Anne Hillman, KSKA - Anchorage
ahillman (at) alaskapublic (dot) org | About Anne
The Anchorage School District released their suggestions for adjusting next year’s budget on Friday. Under the superintendent’s proposal, the district would cut 57 classroom teachers instead of 143. The proposal does not add back in more than 48 support staff positions that were cut in the initial budget.
Seniors from most of Anchorage’s high schools are graduating this week and next. The district’s high schools rank among the most diverse in the nation. East high tops that list with more than 2000 kids from every corner of the world. Grads spoke about how all that diversity affected their education.
The Alaska Supreme Court listened to oral arguments Tuesday in a case that challenges whether or not same-sex couples should receive survivor benefits.
Things look a little different in Mountain View these days. The community in north Anchorage just finished their 25th annual community-wide clean-up. This year they were joined by other city residents to improve their green space as well.
The city will not be increasing the $11.8 million they plan to use for non-motorized transport projects in the 2015 to 2018 Transportation Improvement Program. The Anchorage Metropolitan Area Transportation Solutions advisory committee took comments on the plan on Thursday. A dozen people spoke in favor of increasing the money used to mark bike lanes and improve the trail system.
Students from Lake Otis Elementary spoke about their first experiences biking to school and the lessons they learned on the way.
The community of Tok hosts a thick, growing forest of spruce trees, and a thinning, shrinking population of people and businesses. Like elsewhere in rural Alaska, high-energy costs and a lack of jobs are causing people to leave. But the trees may be the solution to bringing people back.
Wednesday the State released details about the new deal that will replace the Alaska Gasline Inducement Act. It makes the state a partner in the development of a natural gas export line from the North Slope. But the government is also still moving ahead with their back-up plan, the Alaska Stand Alone Pipeline.
Governor Sean Parnell announced Friday the state is taking a new approach to a large-scale natural gas line in Alaska, and is terminating the agreement signed with TransCanada under AGIA.
According to the state’s Department of Revenue, Cook Inlet production increased by 13 percent last year. Up-and-coming companies, like Hilcorp, spent $300 million this year on their investments, including drilling 10 new wells and working over more than 70 old ones. So does the Cook Inlet Renaissance mean that Southcentral’s energy woes are over?
The Bureau of Ocean Energy Management is seeking more information from Shell about their 2014 Chukchi Exploration Plan. Until Shell provides the agency with the answers for dozens of requested revisions, BOEM will not consider their application complete.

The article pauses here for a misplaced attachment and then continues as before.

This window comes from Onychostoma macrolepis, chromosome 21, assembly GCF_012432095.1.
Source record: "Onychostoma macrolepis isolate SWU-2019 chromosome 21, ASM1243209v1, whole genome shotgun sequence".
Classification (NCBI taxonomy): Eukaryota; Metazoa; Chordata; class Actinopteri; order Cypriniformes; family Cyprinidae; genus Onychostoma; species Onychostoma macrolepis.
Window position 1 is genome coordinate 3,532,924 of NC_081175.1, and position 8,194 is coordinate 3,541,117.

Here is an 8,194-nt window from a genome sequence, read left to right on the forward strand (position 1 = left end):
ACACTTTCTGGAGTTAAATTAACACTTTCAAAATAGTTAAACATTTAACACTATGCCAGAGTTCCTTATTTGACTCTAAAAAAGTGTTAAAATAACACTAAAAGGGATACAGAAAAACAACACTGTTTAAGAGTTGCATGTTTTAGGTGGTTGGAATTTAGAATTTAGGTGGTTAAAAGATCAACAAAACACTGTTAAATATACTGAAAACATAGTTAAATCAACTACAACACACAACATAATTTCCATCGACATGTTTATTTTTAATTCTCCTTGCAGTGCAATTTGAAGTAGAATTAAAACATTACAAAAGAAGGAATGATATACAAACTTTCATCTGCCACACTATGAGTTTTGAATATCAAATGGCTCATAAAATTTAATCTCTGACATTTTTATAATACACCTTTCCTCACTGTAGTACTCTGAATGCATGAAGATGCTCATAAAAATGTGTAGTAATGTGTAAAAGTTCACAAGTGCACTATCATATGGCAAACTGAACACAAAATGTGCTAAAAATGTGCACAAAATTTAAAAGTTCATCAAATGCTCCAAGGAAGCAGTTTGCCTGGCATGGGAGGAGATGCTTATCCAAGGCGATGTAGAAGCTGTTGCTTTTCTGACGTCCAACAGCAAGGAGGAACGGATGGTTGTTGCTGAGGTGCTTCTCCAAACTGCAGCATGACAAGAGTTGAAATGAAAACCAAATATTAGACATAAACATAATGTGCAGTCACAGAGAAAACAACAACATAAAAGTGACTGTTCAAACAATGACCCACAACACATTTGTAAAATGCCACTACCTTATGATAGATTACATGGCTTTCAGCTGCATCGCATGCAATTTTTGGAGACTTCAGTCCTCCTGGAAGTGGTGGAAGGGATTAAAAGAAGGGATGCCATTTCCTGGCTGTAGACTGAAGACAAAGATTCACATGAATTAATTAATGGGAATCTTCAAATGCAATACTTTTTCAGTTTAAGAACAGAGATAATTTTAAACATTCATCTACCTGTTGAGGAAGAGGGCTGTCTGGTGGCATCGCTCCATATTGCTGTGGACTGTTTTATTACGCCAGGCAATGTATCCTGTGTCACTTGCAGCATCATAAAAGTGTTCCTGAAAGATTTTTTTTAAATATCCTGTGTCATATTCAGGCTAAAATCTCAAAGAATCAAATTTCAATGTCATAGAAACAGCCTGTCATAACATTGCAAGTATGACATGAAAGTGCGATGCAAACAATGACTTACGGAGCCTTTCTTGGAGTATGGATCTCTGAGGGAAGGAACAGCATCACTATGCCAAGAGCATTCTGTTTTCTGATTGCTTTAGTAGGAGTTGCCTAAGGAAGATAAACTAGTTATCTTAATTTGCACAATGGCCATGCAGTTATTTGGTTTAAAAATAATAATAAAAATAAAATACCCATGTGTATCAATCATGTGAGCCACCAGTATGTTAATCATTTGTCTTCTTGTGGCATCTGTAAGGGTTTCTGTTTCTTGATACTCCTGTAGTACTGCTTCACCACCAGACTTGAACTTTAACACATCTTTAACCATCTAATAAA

The state of Alaska is looking for partners to research a new source of natural gas called methane hydrates. It could bring in new revenue for the state far down the road, but some environmentalists worry the risk of releasing that much methane is too great.
Ahtna Incorporated is planning to develop natural gas wells near Glennallen in order to supply local communities. They recently licensed 44,000 acres of state land about 15 miles west of Glenallen. They would be the first organization to go beyond exploration all the way to production.
As energy bills are rising for most people across the state, the Alaska SeaLife Center’s are actually dropping. That’s because they’re using the cold waters of Resurrection Bay to heat their building.
ConocoPhillips announced Wednesday that they are adding another new drill rig to the Kuparak oil field on the North Slope. This is the second rig they’ve added this year since the new oil tax bill was signed into law. The drill rig they installed in May is producing 1,600 barrels of oil per day.
The Alaska Oil and Gas Conservation Commission has revised their proposed hydraulic fracking regulations again. Some of the new rules aimed to give the public more information about the chemicals used in the controversial oil and gas extraction method. However in the latest version, companies are allowed to withhold some information from the public in order to protect their trade secrets.
The state is currently putting money toward five different large-scale projects aimed at reducing energy costs on the Railbelt. Some, like subsidizing Cook Inlet gas production, impact energy costs now and in the near term. Other projects, like the proposed LNG pipeline wouldn’t affect prices for at least a decade. The question is—should the state be supporting all of the projects?
The Trans-Alaska Pipeline System is the 800-mile long backbone of the state’s energy infrastructure. It’s built to transport up to 2 million barrels of oil per day, but these days it carries only about a quarter of that.